Date of Award


Document Type


Degree Name

Bachelor of Arts

First Advisor

Carson, James P.


Addressing the lack of critical literature examining the nature of walks in Jane Austen's fiction, this thesis examines the different ways Austen uses walking to highlight the themes of her novels. In Austen's work, to walk is typically to engage in freedom of thought, to make moral assessments, and to create individual relationships. I divide this thesis into two chapters: the first analyzing the Steventon novels, the second analyzing the Chawton novels. Each chapter is divided into three sections. The first section examines Marianne's progression from her romantic, self-indulgent walks to walks made with and for company in Sense and Sensibility. The second section analyzes the various reasons why characters walk, moving from separate, selfish walks to more inclusive, public walks in Pride and Prejudice. The third section of this chapter traces Catherine Morland's education as she learns to discriminate between riding in a carriage and walking in Northanger Abbey. I examine Austen's use of walking as a way of portraying characters' mental states in the last three novels. The first section of the second chapter explores Austen's moralization of the landscape around Sotherton in Mansfield Park and introduces the first heroine whose stillness reflects her moral superiority. The second section addresses the ways in which Emma Woodhouse's walks reveal her moral education in Emma. The final section follows Anne Elliot's consciousness in Persuasion, which responds both intellectually and emotionally to nature as she walks.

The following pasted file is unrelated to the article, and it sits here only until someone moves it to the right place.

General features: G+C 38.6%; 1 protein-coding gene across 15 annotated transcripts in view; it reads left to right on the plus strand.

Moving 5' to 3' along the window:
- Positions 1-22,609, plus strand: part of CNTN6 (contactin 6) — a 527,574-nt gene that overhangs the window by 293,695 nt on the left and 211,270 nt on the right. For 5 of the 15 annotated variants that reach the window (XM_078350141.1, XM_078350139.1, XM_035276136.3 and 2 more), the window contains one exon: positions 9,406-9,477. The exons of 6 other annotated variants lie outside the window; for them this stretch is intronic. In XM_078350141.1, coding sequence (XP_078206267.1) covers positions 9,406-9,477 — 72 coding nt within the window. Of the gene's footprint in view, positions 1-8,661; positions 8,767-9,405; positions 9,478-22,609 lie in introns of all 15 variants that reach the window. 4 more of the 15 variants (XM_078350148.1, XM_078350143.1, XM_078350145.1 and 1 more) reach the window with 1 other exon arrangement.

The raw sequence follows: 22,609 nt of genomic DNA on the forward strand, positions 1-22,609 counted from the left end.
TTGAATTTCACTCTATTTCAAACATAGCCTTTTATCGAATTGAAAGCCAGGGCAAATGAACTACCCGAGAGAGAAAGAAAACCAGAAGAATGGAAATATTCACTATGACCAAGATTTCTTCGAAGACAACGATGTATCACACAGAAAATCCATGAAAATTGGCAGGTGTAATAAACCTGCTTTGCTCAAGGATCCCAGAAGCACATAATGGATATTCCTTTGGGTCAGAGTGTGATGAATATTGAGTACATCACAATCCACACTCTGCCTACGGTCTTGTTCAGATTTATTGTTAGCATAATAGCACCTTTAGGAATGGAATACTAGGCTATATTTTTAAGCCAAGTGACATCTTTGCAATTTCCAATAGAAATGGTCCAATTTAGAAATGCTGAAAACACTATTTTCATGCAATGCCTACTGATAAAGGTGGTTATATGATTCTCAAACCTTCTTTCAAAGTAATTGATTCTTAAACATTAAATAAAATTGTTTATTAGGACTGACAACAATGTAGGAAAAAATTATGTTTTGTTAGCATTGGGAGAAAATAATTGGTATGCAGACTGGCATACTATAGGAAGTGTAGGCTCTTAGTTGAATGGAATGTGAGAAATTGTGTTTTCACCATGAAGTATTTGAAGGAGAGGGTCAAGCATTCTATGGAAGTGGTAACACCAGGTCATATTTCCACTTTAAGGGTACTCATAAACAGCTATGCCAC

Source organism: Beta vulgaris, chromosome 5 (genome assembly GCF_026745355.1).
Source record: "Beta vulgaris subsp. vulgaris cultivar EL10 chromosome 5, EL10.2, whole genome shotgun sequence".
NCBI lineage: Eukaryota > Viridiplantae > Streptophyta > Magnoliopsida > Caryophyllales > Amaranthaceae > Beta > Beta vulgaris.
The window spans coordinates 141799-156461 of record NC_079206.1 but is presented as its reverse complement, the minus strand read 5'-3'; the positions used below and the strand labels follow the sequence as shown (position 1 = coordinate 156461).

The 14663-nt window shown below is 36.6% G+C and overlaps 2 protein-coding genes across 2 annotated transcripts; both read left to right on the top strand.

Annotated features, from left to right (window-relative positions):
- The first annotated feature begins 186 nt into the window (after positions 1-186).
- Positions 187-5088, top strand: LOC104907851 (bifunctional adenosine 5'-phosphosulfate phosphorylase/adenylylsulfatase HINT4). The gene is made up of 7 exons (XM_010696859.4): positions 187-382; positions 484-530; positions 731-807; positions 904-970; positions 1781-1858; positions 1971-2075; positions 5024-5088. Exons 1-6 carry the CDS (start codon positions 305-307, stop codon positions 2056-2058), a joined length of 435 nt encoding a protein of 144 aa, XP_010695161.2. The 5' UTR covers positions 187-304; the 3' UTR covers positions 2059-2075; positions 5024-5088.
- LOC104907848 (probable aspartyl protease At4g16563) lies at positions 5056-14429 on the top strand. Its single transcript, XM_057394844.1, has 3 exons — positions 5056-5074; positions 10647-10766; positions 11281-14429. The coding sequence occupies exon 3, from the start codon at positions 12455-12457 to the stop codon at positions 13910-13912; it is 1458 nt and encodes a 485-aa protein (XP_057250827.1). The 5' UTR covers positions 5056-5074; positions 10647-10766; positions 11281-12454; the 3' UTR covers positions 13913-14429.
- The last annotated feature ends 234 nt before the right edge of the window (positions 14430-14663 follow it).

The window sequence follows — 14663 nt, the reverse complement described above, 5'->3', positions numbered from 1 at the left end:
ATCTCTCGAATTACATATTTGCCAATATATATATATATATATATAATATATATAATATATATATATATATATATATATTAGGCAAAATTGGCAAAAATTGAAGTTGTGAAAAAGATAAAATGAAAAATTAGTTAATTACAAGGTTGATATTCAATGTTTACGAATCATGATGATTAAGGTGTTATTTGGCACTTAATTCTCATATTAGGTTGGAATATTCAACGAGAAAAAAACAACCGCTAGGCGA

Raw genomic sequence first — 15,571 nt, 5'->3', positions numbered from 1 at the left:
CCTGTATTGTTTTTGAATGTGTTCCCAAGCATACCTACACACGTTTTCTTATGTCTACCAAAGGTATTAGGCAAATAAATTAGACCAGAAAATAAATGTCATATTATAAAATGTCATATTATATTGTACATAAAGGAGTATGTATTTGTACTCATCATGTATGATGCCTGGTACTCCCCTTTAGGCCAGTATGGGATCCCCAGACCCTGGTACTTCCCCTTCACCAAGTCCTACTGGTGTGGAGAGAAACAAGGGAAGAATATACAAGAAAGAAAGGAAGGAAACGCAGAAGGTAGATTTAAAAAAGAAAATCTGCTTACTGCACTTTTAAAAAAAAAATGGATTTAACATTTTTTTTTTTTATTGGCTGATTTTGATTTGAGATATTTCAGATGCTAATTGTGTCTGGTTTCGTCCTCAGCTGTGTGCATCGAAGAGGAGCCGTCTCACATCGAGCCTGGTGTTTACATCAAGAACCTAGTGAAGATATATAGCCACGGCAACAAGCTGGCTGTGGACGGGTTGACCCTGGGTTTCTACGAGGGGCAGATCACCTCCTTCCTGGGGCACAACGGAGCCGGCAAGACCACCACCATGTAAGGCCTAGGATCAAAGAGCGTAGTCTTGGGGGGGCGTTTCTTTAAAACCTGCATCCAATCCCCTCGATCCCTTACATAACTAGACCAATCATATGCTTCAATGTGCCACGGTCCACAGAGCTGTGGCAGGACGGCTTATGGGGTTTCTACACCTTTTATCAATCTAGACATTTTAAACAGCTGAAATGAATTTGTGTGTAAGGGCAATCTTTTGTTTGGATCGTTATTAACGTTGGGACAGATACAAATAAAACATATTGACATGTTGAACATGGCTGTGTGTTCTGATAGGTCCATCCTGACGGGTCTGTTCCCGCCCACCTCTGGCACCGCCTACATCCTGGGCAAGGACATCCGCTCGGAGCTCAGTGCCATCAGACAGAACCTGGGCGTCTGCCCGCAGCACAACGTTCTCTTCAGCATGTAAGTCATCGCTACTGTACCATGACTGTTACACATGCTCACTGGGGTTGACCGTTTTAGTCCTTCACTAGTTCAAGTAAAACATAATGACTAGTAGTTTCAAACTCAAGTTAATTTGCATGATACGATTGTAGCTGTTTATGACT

Includes bibliographical references: pages 84-87

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